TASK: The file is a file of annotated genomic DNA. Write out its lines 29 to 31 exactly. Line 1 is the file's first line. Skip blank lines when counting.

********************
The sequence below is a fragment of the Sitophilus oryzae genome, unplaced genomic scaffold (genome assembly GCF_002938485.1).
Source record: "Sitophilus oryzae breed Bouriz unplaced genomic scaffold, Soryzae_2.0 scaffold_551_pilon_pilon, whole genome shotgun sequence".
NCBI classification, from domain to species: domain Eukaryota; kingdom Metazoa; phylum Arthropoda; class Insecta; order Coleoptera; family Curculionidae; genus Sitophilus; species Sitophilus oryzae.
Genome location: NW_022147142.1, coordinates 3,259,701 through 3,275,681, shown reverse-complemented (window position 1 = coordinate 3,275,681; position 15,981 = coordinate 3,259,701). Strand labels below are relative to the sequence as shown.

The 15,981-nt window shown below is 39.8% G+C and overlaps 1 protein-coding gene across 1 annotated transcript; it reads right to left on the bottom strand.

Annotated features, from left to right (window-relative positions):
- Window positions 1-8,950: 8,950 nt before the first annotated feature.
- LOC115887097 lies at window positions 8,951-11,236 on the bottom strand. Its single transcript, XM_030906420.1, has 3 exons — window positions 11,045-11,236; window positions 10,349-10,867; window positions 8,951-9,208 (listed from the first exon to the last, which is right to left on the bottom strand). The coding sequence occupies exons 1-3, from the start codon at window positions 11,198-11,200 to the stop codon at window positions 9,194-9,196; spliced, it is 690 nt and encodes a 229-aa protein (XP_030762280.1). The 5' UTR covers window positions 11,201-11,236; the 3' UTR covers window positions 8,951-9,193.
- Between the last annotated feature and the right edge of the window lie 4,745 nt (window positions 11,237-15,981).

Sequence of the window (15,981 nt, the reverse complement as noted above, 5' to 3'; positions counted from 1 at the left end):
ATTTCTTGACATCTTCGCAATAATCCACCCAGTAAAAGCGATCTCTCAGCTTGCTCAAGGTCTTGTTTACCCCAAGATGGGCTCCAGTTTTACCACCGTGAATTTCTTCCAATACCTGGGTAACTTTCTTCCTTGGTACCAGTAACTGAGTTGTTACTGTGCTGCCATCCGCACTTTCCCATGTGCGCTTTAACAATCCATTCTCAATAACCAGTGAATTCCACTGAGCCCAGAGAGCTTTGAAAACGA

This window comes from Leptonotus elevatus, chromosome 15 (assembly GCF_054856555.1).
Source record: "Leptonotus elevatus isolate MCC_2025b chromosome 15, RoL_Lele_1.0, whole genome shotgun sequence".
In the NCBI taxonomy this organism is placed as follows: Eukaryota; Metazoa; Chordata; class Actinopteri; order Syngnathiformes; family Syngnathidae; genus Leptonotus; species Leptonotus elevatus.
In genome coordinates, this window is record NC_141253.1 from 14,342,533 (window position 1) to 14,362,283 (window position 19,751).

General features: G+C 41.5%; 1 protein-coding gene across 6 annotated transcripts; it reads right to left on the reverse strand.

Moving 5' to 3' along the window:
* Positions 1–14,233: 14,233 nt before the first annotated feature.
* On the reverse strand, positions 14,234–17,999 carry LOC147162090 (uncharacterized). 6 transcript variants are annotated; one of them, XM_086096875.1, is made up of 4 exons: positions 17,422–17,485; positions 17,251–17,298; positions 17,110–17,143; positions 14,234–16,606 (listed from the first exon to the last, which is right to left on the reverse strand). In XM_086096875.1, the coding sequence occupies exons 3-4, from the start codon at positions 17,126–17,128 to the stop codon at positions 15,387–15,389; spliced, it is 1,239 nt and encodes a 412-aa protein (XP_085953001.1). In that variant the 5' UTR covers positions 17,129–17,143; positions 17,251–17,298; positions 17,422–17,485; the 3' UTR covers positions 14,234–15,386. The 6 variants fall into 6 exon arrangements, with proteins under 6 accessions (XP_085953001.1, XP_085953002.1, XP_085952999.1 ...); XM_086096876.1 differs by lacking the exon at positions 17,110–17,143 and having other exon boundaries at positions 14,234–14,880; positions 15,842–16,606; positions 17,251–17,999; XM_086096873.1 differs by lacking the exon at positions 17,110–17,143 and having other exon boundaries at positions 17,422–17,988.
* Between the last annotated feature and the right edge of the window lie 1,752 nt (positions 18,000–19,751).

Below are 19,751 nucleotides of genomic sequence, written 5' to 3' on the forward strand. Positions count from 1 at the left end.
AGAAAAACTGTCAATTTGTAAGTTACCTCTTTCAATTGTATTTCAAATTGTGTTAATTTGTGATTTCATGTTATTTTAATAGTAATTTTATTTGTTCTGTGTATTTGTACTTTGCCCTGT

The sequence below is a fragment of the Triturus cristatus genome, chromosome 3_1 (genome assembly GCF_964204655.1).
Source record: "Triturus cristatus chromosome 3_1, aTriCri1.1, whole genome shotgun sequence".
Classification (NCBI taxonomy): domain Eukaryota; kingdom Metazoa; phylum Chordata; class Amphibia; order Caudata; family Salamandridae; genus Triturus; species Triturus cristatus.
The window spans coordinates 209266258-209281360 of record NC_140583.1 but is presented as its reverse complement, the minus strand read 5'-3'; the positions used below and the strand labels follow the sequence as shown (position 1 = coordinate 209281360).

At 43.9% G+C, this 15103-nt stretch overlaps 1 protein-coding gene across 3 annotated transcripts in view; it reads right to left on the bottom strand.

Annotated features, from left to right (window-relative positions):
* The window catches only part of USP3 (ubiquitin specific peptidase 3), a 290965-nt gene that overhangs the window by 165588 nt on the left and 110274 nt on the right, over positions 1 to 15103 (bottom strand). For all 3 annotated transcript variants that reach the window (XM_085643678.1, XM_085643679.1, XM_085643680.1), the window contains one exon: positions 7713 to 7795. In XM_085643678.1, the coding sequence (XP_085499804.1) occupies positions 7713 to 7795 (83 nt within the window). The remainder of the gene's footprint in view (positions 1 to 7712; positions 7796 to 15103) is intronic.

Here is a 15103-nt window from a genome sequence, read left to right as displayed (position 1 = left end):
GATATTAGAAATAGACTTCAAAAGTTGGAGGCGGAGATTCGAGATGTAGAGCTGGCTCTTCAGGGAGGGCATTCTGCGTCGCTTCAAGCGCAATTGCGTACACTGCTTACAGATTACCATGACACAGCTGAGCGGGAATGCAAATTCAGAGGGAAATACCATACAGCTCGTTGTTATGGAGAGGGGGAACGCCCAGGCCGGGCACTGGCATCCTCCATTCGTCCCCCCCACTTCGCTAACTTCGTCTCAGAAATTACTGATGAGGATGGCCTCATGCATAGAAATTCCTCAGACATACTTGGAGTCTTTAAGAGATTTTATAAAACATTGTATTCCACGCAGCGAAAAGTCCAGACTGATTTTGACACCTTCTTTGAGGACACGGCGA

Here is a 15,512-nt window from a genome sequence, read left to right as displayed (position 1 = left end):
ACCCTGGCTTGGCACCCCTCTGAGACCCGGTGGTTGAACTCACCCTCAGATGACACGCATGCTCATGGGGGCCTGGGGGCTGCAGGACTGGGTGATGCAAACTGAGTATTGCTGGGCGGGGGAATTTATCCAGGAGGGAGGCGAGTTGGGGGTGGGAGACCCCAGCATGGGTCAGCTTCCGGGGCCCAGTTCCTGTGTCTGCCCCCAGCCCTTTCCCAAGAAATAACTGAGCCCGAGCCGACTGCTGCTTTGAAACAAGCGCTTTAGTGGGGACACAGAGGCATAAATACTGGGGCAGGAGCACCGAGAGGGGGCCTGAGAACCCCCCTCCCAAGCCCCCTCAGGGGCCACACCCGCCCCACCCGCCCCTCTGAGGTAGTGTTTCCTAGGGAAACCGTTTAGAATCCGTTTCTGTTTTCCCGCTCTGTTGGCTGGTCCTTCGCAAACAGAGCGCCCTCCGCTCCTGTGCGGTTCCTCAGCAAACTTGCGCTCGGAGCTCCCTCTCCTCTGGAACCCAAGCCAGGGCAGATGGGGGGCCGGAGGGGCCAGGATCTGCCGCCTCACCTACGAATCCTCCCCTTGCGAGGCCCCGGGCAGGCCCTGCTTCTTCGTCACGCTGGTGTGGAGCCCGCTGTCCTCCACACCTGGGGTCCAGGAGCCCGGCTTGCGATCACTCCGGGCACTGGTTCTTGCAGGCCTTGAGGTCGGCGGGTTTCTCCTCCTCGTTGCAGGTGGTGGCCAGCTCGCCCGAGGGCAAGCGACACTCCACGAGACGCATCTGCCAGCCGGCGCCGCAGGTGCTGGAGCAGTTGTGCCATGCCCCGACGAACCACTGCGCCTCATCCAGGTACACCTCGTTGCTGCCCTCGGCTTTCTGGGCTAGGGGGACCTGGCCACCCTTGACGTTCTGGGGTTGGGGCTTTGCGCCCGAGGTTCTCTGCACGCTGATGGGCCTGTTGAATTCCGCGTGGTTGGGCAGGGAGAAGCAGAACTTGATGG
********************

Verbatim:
* The window catches only part of USP3 (ubiquitin specific peptidase 3), a 290965-nt gene that overhangs the window by 165588 nt on the left and 110274 nt on the right, over positions 1 to 15103 (bottom strand). For all 3 annotated transcript variants that reach the window (XM_085643678.1, XM_085643679.1, XM_085643680.1), the window contains one exon: positions 7713 to 7795. In XM_085643678.1, the coding sequence (XP_085499804.1) occupies positions 7713 to 7795 (83 nt within the window). The remainder of the gene's footprint in view (positions 1 to 7712; positions 7796 to 15103) is intronic.

Here is a 15103-nt window from a genome sequence, read left to right as displayed (position 1 = left end):
GATATTAGAAATAGACTTCAAAAGTTGGAGGCGGAGATTCGAGATGTAGAGCTGGCTCTTCAGGGAGGGCATTCTGCGTCGCTTCAAGCGCAATTGCGTACACTGCTTACAGATTACCATGACACAGCTGAGCGGGAATGCAAATTCAGAGGGAAATACCATACAGCTCGTTGTTATGGAGAGGGGGAACGCCCAGGCCGGGCACTGGCATCCTCCATTCGTCCCCCCCACTTCGCTAACTTCGTCTCAGAAATTACTGATGAGGATGGCCTCATGCATAGAAATTCCTCAGACATACTTGGAGTCTTTAAGAGATTTTATAAAACATTGTATTCCACGCAGCGAAAAGTCCAGACTGATTTTGACACCTTCTTTGAGGACACGGCGA